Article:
Moving Forward: Jefferson Graduates on College, Careers, and High School

Graduates of Jefferson reflect on how their experiences at the school have impacted them emotionally and academically


Alyssa LaFaro

Jefferson Class of 2016 graduate, Sweta Karlekar, is working on her laptop outside of Sitterson Hall on the UNC Chapel Hill campus.

Hasita Nalluri and Esha Karlekar

In one way or another, almost all of us were well aware of the academic rigor of Jefferson before we had even set foot inside the dome. Still, thousands of students from all over Northern Virginia choose to apply to Jefferson and around 480 are admitted and choose to attend. But, why? Despite the rumors, why do so many people continue to show interest towards Virginia’s highest-ranked public school? We asked a few of Jefferson’s graduates about their experiences here, where they are now, and how the rigor and challenging atmosphere of Jefferson impacted their lives in the future-both mentally and academically.

Many students entering Jefferson are used to being at the top of their class, never struggling for a good grade or an award. Although it may be hard to accept, once entering Jefferson, the strenuous environment can definitely take a toll on some students academically, physically, and mentally. In addition to the atypical pressure put on most students, many are faced with the uncommon challenge of failure. Accepting and learning from failure is difficult, especially when you are not used to it. Class of 2014 graduate Kenneth Hau, who now works as a telecommunications networker, believes that his time at Jefferson helped him learn to accept defeat, a lesson that was hard but necessary to learn for college and the future.

“Another aspect of humility was learning to lose. I’ve had my fair share of bad tests, rejection letters, missing out on opportunities I should have taken,” Hau said. “TJ taught me to hold on to my failures as long as they teach me, and then to let go.”

For some, overworking themselves as a coping mechanism to move on from failure is a recurring tendency. However, Hau continues, learning to not jam-pack your schedule and taking time to relax was also an important lesson he, and many others, learned along their high school journey.

“[I learned] to treat mental stamina as a contested resource. There’s a time to take a break, to settle in preparation for another day,” Hau said. “Especially for those chasing academia, there’s a lot of opportunity for burnout, and you might not think it’ll hit you until it already has. Knowing what you personally can afford to give is important too.”

The “TJ experience” does not end after descending down from that stage senior year, diploma in hand, nor does it end when you enter the hallowed campus of an esteemed university. In fact, for many, including Class of 2016 graduate, Sweta Karlekar, college is where Jefferson’s value became apparent. Karlekar, who is the author of four published research papers surrounding neural networks and the applications of artificial intelligence, reminisces about the stress of Jefferson, but also the platform it gave her to succeed in college.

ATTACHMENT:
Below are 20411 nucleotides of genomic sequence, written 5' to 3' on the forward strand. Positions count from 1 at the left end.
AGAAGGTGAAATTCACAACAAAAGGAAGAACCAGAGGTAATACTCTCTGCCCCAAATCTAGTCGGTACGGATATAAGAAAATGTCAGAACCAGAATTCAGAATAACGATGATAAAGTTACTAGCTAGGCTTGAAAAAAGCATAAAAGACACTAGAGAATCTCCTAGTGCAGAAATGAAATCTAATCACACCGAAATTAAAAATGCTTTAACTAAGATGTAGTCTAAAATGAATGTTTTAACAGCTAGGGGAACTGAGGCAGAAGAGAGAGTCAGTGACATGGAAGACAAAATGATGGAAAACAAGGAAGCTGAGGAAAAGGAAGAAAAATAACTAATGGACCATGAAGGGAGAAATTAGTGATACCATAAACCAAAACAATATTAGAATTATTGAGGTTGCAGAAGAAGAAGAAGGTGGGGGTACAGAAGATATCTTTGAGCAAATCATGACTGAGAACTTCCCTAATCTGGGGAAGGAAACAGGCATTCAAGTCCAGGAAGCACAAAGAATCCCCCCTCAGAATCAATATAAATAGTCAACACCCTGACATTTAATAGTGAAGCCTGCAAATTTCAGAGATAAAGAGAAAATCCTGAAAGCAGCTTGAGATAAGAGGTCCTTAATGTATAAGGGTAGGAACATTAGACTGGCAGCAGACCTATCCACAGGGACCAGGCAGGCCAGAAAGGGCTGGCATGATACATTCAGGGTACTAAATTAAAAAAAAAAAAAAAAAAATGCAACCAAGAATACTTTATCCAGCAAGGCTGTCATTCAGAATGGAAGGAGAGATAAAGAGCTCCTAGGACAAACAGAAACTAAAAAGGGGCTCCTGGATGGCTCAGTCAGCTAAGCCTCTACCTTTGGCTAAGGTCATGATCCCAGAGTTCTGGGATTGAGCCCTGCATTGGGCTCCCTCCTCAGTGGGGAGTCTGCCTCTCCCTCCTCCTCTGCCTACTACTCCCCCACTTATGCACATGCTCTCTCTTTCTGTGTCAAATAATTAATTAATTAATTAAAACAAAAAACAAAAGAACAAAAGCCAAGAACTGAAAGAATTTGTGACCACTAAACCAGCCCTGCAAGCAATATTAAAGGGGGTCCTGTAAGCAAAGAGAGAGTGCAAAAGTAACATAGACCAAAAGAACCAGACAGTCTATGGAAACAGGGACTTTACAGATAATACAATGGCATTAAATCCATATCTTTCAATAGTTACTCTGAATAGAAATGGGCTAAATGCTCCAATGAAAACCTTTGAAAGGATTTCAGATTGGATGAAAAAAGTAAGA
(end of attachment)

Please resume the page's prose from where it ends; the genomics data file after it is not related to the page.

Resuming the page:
“While you’re in the classes [at TJ], sometimes it seems like the rigor is like unnecessary,” Karlekar said. “But actually, when you come out of it, you realize the amount of knowledge that you’ll possess after you graduate and how that differs from other high schools. The advantage that it gives you in college is really important.”

She later elaborates on the life lessons you gain from Jefferson and how they benefit you in college and beyond. In four years, our illustrious school manages to give us skills and an ability to get through trying times that will last a lifetime. Karlekar now views Jefferson as a beneficial experience overall and remembers the emotional strength she built during her time there.

“I remember at the start of freshman year, I would get so overwhelmed with everything going on, I felt like crying so often,” Karlekar said. “But, just going through years of TJ, I feel like I found a bittersweet comfort in the sheer amount of work, learning to embrace the challenge, and eventually carried that ideal into college.”

Jefferson alumna Revu Pillai, currently a pre-med student and co-founder of The Imagination Project, shares what Jefferson has given her, but also realizes that the education, while creating a strong base for a future education, still pushes its students to seek out more information.

“While I learned a lot about managing my time and handling obstacles in life at TJ, there was a lot left to be learned in college, especially with getting over involved as an undergrad,” Pillai said.

Current William and Mary student, Tara Prakash, notices how the courses offered at Jefferson, while they may come under the guise of a high school course, actually match or exceed the rigor and amount of knowledge college courses provide.

“Especially the science classes, such as DNA science, you learn a lot about lab techniques, so when I was presented with them in college, I was familiar with them,” Prakash said. “Even higher level biology classes [in college], I still remember information that I learned in high school on a test or in a lecture. In general, TJ definitely prepared me for the science classes in college.”

As many may agree, Jefferson is a rigorous environment. Spending around 40 hours a week at school along with 20 to 30 hours doing homework can definitely be mentally and physically draining. Despite this, the strong foundation and community Jefferson provides for its students make it worth all of the effort.

“In spite of the academic rigor, I thrived in a really unique way in this environment. Everyone was brilliant in a different way. Whereas I might have initially seen that as part of a competitive environment, I ultimately came to see the school as a unique incubator for learning from and sharing with others,” Hau said.